You will pay the veterinary bill if a shelter employs a vet to treat your lost cat

The scenario: you have lost your elderly cat. A neighbour finds her and takes her to a local shelter. The shelter management decide that your cat needs veterinary treatment and they organise it. The shelter pays a veterinarian. You find out that your cat is at this shelter and you ask for her back. The shelter says that you have to pay the veterinary bill before you can have your cat back. You are obliged to pay the veterinary bill.

Cat at a veterinary clinic

Cat at a veterinary clinic. This is a generic photo. Photo: Pixabay.

That scenario is what happened more or less to a woman living in the City of Coquitlam, in Metro Vancouver, Canada. She actually disputed the obligation to pay the veterinary bill and took the matter to a tribunal which decided that the shelter was right and she was wrong.

The cat’s name is Zuki. She is an elderly cat and her health problems are linked to her age. She went missing last September. Shelter workers immediately took Zuki to a private vet linked to the shelter for an examination. She was found to be frail, dehydrated with leg weakness.

The shelter decided that Zuki needed a veterinary examination and treatment if necessary. As it happens, Zuki’s owner had her euthanised shortly after she picked up her cat from this shelter. She argued that Zuki did not require veterinary treatment because she was elderly. She also argued that the shelter should have released her cat to her earlier when she called on the day that Zuki went missing.

The shelter said that Zuki was already at the veterinarian when her owner called. She filed a complaint with a local tribunal to recover her $384 she had paid to the shelter.

The tribunal said that shelter workers are not qualified to make a detailed assessment as to a cats’ health and therefore they had to employ a vet to do it for them. If they didn’t, they would be a breach of their duty of care towards the cats in their charge.

The bylaws of this city state that an enforcement officer can seize a cat that is “at large” (ostensibly without an owner) and apparently in distress and suffering. The bylaw also states that the owner can collect their cat after paying the impound fees, custodial charges and veterinary bills.

I think the story is quite instructive and although it is particular to this city in Metro Vancouver, I would imagine that the same or similar rules apply to most locations in America and animal shelters. Otherwise, a shelter would be paralysed as to what to do. If they can’t contact the owner, which they normally cannot, they have to make a decision about a cat’s health and sometimes take urgent steps. They must be free to take those steps without the possibility of being sued or being liable for costs spent on behalf of the owner.

Below are some pages on cat shelters.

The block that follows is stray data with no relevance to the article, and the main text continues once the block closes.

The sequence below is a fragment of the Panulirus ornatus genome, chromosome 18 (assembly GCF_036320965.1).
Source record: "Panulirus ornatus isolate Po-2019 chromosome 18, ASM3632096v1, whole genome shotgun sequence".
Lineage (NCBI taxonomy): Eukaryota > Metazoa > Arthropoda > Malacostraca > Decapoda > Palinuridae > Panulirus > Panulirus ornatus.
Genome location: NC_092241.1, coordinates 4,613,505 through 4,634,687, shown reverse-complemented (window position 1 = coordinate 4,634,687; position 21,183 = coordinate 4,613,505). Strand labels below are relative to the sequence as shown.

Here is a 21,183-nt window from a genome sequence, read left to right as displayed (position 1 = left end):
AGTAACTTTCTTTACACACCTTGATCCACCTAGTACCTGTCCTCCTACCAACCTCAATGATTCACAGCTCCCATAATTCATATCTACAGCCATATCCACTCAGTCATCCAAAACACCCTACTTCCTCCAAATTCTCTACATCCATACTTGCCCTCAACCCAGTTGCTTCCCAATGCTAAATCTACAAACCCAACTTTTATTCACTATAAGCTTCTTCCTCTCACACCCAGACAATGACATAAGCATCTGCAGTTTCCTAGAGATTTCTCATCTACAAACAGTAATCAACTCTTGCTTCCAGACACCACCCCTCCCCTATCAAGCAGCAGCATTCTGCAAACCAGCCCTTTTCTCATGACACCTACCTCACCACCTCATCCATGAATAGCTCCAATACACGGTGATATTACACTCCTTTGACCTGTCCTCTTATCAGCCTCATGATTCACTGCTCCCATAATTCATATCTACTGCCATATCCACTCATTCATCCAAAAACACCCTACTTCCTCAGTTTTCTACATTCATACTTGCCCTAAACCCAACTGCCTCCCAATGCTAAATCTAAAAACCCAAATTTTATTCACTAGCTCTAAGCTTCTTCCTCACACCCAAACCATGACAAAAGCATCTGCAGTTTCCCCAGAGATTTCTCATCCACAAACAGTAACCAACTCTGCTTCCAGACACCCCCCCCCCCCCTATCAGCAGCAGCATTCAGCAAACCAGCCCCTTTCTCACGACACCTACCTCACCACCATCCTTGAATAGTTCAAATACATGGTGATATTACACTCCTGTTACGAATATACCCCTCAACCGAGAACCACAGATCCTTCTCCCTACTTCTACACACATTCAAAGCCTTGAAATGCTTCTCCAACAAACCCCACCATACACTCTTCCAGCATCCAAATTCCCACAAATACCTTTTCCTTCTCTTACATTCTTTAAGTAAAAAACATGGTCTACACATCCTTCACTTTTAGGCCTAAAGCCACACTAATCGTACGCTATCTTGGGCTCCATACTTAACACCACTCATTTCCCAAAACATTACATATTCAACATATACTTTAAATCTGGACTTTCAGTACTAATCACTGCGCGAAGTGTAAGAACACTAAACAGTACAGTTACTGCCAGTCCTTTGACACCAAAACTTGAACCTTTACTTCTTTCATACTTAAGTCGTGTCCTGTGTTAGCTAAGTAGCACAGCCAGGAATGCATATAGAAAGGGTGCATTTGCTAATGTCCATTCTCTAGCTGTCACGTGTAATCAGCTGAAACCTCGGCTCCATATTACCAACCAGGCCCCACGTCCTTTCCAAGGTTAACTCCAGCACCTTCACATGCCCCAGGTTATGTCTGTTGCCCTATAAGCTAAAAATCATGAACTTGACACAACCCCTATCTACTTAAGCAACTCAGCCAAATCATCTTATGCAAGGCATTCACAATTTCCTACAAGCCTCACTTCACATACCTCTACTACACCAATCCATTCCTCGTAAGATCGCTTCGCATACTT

Pictures of sad shelter cats tend to go viral and enhance chance of adoption

14 facts about the duration of stay at shelters by rescue cats

At Battersea Dogs & Cats Home, the following statistics are provided by an online newspaper regarding the speed of adoption ...
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Pictures of sad shelter cats tend to go viral and enhance chance of adoption

Pictures of sad shelter cats and interesting bios improve chance of adoption

This post was inspired by ex-shelter cat 'Fishtopher' who was a long-term resident at the Homeward Bound Pet Adoption Center ...
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Killing shelter cats and dogs is a choice not a necessity

Killing shelter cats and dogs is a choice not a necessity

Nathan Winograd, perhaps American's greatest animal advocate today (2022), states that "shelter killing is a choice". He firmly believes that ...
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Shelter cats are sometimes not given a chance to show their friendly character

Gentle petting and speaking to shelter cats reduces stress, improves their health and adoptability

It's been found that when shelter cats are gently petted and talked to their chances of developing an upper respiratory ...
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Handsome shelter cat who got adopted by jumping on her lap and staying there!

How to select a cat at a shelter

I have never selected a cat from a shelter! Although I was a foster carer. So, you might want to ...
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Shelter worker adopts shelter cat

Gently stroking and talking to cats at rescue centers prevents upper respiratory infections

You might not have heard of the words. I certainly hadn't until today. They are "gentling" and to be "gentled" ...
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Nathan Winograd and rescue cat

6 reasons for the 90% drop in pound killings of US dogs and cats since the 1970s

Despite the fact that the number of domestic cats and dogs in America has doubled since the 1970s, the number ...
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Note: sources for news articles are carefully selected but the news is often not independently verified.

Michael Broad

Hi, I'm a 74-year-old retired solicitor (attorney in the US). Before qualifying I worked in many jobs including professional photography. I love nature, cats and all animals. I am concerned about their welfare. If you want to read more click here.

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